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Lehigh Valley Flying Club: A great place to learn to fly – a Student Pilot’s Perspective

September 10, 2017

We will have a continuing series of blogs every now and then focusing on one of our student pilots and their flying experiences.


And, so we begin, with Alvaro Gil’s journey to a Private Pilot certificate. As with many people, Alvaro always had an interest in aviation. However, not being from an aviation family there was less of an opportunity to receive guidance in reaching out towards his flying dream. Fortunately, in 2005, his friend Luke earned his pilot certificate and off they went for a great scenic view of NYC along the Hudson River corridor.



While the flying bug clearly had a hold on Alvaro, unfortunately, at that time, the high cost of flight lessons in the northern NJ area made it "a show stopper".


Affordability and family commitments continued to play a large part in delaying any decision for flight training. Fast forward to 2016 and many more reasons to hold off the financial and time commitment needed to earn the certificate abounded. Alvaro was blessed with a wonderful wife, two beautiful kids, and a new business. He was ripe for another “not this year moment”. However, he decided now was the time to take advantage of all of life’s opportunities, joined the Lehigh Valley Flying Club in September of 2016, and began his Private Pilot training.


Two days after joining, Alvaro took his first training flight with Tom Fox, one of our great club instructors. The first lesson was fairly straight forward, focusing on straight and level flying, maintaining headings, climbs, descents, and turns. The first flight was a really great start, experience, and overall an enjoyable flight.  Tom may have been expecting some nervousness, luckily, any nerves were ironed out beforehand in a Cherokee 140 when Alvaro took quite a number of flights with his friend Jerry in 2015. Jerry was kind enough to take him flying 20 times that year!


First Solo


New Year’s day, 2017. A great way to start the year. Alvaro knew it might happen if the weather held up, and New Year’s Eve was a dry one for him. “The first solo was exciting” said Alvaro. “We flew to Jake Arner Memorial airport (22N) did a few take-off and landings and then Tom said, pull it over, he got out and off I went into the pattern. As soon as I was on the downwind it really hit me that I need to get down by myself!”   The second solo was by far the more intense. It was this flight that he truly did everything “by myself”. It seemed like a monumental task at the time - to depart form a class C airport fly about 30 min and then re-enter class C airspace and land.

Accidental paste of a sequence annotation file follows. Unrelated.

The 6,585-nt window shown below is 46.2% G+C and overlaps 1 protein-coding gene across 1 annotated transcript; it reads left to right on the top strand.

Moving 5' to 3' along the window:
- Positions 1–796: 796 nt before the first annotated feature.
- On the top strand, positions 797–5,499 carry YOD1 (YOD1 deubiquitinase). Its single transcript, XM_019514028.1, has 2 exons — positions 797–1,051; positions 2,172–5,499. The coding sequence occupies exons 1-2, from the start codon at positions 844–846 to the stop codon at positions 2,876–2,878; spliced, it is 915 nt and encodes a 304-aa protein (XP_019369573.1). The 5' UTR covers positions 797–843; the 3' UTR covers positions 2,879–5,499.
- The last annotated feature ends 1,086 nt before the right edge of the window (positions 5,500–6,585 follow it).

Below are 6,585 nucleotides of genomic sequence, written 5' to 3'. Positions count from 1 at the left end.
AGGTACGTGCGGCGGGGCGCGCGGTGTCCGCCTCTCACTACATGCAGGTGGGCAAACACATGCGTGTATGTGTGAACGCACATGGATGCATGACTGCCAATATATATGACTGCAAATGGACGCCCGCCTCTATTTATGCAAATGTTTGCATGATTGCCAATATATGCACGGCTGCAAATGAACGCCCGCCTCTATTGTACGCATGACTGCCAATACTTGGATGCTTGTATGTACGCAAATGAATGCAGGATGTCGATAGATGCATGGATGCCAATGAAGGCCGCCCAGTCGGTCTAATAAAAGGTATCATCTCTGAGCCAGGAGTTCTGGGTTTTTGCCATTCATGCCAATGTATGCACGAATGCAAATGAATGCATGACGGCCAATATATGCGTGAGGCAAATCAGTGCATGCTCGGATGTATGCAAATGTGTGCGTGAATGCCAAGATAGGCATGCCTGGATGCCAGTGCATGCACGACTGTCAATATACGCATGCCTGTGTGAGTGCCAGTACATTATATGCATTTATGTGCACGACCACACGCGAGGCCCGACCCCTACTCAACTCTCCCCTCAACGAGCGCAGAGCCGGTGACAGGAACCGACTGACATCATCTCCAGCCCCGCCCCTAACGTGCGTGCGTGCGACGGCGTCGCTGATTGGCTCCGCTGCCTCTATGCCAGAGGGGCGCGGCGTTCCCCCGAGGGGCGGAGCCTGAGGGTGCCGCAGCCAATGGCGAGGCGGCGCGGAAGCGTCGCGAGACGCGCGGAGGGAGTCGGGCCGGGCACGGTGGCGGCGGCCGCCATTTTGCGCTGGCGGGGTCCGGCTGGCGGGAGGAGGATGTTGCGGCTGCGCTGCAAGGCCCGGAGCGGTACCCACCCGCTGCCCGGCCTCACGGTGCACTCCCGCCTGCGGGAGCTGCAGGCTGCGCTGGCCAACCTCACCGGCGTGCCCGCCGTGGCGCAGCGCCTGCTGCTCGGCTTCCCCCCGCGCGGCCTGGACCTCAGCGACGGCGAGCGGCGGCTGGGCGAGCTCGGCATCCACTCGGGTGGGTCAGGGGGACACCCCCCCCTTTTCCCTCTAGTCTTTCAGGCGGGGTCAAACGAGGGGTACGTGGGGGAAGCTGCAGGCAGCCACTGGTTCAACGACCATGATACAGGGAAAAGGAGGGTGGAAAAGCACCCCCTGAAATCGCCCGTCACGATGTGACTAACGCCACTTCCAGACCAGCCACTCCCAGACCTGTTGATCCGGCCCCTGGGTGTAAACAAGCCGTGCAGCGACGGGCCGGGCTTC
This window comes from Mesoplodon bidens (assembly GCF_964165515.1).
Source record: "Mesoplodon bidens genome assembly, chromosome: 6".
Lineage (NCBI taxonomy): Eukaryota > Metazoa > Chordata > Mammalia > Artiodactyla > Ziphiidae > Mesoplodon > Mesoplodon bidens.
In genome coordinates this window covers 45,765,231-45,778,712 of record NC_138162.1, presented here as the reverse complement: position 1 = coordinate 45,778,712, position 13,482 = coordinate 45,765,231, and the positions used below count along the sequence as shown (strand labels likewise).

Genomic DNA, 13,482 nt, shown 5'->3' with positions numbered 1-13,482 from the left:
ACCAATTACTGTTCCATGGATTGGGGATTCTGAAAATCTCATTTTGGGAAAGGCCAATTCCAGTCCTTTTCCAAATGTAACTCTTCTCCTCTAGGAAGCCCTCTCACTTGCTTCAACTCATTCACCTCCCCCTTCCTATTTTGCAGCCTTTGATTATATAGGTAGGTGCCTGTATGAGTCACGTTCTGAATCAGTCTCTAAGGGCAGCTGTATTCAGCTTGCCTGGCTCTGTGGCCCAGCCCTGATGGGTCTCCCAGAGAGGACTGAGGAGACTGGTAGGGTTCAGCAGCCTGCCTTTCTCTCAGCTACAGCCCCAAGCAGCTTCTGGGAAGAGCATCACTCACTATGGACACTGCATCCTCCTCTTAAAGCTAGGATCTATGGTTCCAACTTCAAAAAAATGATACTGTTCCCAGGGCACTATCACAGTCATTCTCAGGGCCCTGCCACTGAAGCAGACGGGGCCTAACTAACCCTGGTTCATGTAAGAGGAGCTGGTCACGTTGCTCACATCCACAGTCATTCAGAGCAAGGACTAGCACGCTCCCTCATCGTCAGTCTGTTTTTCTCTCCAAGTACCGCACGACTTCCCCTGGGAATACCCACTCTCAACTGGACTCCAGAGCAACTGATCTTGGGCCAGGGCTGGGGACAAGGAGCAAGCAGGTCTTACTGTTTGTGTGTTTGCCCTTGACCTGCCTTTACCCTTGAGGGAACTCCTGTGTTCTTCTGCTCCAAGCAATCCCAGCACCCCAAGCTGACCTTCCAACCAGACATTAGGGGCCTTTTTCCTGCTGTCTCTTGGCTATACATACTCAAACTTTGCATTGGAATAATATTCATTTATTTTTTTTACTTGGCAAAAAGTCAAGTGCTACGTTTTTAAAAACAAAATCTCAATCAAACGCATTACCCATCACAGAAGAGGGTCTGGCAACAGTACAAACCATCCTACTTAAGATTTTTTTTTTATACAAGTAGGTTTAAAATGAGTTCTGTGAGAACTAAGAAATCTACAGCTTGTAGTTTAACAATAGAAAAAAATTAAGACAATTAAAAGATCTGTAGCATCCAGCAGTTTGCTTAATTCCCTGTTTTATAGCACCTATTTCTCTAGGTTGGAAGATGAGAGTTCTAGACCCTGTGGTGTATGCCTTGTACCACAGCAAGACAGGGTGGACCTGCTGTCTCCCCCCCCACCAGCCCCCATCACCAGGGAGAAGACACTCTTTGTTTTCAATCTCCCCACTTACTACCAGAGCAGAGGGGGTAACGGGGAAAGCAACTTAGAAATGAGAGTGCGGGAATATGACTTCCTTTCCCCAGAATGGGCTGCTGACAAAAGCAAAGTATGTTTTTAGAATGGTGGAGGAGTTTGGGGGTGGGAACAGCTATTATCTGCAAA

Cross country flights


The first dual cross country was a short 53 NM hop to Cherry Ridge Airport (N30) followed by a second short x-country dual to Lancaster Aiprort (KLNS) which was more fun. On this outing, Alvaro and Tom were going to have dinner at the airport restaurant and Tom challenged Alvaro to "stop landing on the left side of the runway". His incentive that day was that Tom would buy dinner if he kept it on the center line. How did it end? Well, I believe Alvaro ordered seconds that day and dessert.


His first solo to Cherry Ridge was fairly uneventful with calm winds that day. On the way home he did “get thrown around a bit” which is a normal occurrence in the hills of Northeast PA in a C152. Alvaro said he learned a valuable lesson, “leave as early as possible if you want to avoid afternoon thermals in a 152”.


The next challenge was the "long x-country". In regards to this phase of training Alvaro said, “this was where of all the flights, it all came together and I learned the most. It was an exhausting but invaluable experience”.


Exhausting, I bet! The route of flight took him from our home airport of Allentown (KABE) to Cape May (KWWD) to Capitol City (KCXY) and back again. Flight Following was utilized on all legs starting of course with the Allentown Class Charlie departure. Allentown Departure hand off was made to Philadelphia Approach and those beautiful words “cleared into the Class Bravo” were received. Sometime after departing the Bravo, Philly handed over to Atlantic City Approach and they terminated Radar Services with the field in sight. The return leg take off from Cape May started with flight following from Atlantic City, a hand off to Dover, then Patuxen, and finally  Harrisburg for the second landing at Capitol City.  The final leg, Harrisburg to Allentown was super easy after the morning flights.  Alvaro remarked of the experience, “it was a huge eye opener and confidence builder.”